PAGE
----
Drugs and Solutions
The internal solution contained (in mM) 100 KCl, 2 Na2-ATP, 0.3 Na3-GTP, 10 EGTA, 5 MgCl2, and 40 Hepes adjusted to pH 7.4 with 1 M KOH. The osmolarity of internal solution was 290 to 300 mOsm/L. Coverslips were positioned in a chamber continuously perfused with artificial cerebrospinal fluid (ACSF) with gravitation force. The ACSF contained (in mM) 130 NaCl, 5 KCl, 1 MgCl2, 2 CaCl2, 10 glucose, and 20 Hepes adjusted to pH 7.4 with 5N NaOH. The osmolarity of ACSF was almost 300 mOsm/L.
Mambalgin-1, APETx2, and psalmotoxin 1 (PcTx1) were purchased from Alomone Labs and prepared by autoclaved water in stock solutions of 200 μM, 1 mM, and 200 μM respectively. Mambalgin-1, APETx2, and PcTx1 were diluted with ACSF to designated concentrations for electrophysiology experiments. Amiloride was purchased from Sigma and prepared at 100 mM by autoclaved water in stock solution and diluted with ACSF to 100 μM for experiments. Acidic ACSF was titrated with 1 M MES.
Action Potential (AP) Parameters
Action potential parameters were determined after entering the whole-cell condition, in which the neuron was held at −70 mV with bridge balance and received a 0.5-s 30-pA current step during a 3-s frame. The sampling rate was 50 kHz. All AP parameters were determined from the first spike when AP was evoked. The criterion of AP threshold was set at the slope about 20 because it was close to the point of a sharp upward increase. Rheobase was defined by the minimal current evoked the first spike during the 30-pA increase of the step. Then, a 2× Rheobase current was injected to determine the AP profile (single or multiple spikes).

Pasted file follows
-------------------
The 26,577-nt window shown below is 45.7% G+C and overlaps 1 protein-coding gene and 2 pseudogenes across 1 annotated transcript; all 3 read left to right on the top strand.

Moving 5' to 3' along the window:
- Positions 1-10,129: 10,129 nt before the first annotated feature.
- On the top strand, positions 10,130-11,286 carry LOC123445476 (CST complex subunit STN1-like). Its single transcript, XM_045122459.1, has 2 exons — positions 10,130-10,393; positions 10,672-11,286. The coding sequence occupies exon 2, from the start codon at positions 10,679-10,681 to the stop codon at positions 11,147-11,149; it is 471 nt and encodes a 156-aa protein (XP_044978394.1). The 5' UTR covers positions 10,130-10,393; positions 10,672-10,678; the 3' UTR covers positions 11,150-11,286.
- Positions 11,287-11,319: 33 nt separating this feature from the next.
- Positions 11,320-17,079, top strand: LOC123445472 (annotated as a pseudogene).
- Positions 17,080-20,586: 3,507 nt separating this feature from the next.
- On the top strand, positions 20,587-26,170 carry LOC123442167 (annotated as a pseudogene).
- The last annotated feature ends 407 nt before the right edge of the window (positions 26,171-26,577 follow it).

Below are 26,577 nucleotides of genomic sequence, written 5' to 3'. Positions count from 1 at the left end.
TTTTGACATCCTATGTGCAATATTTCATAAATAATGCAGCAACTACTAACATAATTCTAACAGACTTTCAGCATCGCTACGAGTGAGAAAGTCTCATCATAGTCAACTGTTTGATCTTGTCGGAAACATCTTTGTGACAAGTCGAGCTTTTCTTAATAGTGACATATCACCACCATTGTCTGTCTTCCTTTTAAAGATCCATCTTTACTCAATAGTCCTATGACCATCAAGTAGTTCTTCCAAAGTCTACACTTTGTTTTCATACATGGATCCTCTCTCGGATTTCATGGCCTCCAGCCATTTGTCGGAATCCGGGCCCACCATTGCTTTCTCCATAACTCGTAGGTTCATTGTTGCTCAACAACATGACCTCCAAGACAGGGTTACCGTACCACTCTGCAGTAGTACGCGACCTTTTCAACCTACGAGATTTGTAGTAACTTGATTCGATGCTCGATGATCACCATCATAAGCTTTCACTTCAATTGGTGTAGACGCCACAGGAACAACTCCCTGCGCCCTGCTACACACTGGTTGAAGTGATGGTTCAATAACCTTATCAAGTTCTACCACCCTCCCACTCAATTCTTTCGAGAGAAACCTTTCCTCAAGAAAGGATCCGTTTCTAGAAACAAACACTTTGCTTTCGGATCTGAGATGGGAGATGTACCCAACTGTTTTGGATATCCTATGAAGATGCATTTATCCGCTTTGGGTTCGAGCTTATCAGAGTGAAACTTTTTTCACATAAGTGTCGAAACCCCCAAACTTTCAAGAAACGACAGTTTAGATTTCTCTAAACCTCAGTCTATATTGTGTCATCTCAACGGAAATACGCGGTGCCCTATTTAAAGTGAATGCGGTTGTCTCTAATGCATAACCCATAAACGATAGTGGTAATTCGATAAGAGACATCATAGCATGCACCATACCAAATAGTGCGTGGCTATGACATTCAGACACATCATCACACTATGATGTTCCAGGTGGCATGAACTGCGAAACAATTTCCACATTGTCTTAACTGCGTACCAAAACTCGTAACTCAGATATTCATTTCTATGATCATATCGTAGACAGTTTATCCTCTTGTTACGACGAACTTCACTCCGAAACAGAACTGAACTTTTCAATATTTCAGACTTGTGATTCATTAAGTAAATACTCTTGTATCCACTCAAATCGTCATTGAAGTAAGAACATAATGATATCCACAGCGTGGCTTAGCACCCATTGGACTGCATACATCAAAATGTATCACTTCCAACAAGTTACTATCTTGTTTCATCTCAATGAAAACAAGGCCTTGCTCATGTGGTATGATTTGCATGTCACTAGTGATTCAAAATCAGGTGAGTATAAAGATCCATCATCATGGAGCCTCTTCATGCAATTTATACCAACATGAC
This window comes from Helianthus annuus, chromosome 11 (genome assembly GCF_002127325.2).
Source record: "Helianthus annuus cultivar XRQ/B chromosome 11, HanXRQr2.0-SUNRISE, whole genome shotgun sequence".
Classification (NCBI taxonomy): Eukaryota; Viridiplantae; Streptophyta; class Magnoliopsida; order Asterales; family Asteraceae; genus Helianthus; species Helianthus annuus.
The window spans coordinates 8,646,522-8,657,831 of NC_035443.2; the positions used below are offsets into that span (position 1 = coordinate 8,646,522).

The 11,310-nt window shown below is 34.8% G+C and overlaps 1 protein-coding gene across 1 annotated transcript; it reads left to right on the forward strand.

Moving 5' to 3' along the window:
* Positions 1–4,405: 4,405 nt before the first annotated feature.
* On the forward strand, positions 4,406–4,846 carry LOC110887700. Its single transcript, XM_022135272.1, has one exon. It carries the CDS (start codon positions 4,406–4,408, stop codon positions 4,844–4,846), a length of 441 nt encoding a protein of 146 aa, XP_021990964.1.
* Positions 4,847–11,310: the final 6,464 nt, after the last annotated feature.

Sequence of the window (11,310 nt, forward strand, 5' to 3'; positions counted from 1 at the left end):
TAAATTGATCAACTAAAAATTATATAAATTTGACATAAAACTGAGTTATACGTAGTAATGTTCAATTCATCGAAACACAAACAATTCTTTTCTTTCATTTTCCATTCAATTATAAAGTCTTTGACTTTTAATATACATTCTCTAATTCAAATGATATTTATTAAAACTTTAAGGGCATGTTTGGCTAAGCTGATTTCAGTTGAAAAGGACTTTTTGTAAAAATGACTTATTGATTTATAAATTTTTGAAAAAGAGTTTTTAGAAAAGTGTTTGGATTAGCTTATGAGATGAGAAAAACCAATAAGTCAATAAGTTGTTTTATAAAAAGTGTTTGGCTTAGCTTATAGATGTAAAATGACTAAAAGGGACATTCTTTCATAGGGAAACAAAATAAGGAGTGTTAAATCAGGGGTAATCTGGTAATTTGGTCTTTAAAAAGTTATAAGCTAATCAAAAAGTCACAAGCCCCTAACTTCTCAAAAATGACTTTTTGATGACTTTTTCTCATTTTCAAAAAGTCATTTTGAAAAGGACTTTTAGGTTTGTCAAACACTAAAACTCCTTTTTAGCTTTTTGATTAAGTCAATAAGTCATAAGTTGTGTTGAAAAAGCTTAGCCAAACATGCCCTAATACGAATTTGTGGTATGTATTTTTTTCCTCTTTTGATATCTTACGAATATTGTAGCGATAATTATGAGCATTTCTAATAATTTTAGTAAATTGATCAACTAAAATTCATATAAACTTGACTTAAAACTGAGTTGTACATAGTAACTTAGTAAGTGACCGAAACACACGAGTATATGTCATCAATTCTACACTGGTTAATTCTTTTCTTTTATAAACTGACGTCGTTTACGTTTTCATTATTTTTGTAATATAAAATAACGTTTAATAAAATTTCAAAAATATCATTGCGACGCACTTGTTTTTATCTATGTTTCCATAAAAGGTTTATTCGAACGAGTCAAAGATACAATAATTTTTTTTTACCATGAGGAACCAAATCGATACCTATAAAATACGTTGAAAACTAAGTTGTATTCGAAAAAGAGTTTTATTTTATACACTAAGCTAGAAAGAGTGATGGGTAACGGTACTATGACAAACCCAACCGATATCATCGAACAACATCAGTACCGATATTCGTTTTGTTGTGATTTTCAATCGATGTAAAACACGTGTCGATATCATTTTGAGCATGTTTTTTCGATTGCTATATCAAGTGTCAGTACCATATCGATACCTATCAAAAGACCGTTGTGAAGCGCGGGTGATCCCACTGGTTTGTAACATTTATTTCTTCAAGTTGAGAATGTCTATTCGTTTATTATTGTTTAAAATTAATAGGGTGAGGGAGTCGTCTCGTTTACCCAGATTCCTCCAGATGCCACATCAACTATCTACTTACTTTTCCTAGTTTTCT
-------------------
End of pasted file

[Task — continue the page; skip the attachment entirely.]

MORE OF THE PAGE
After AP parameters were determined, we switched to the voltage clamp mode to detect the acid-induced inward current. Series resistance was compensated by 70%. Sampling rate was 6.6 kHz and low-pass filter at 1 kHz. We puffed the acidic ACSF through a theta glass pipette 100 μm away from the recorded neuron and controlled by a VC-6 six-channel valve controller (Warner Instruments) via gravity and fast changed the solution by using a fast-stepper (Warner, SF-77C). After the acidic ACSF solution was applied to the recorded cell five times, we changed the acidic ACSF and pH 7.4 ACSF with that containing amiloride, APETx2, PcTx1, or mambalgin-1. A drug-sensitive current was defined, if the acid-induced current (in peak amplitude) was reduced >10% during drug application.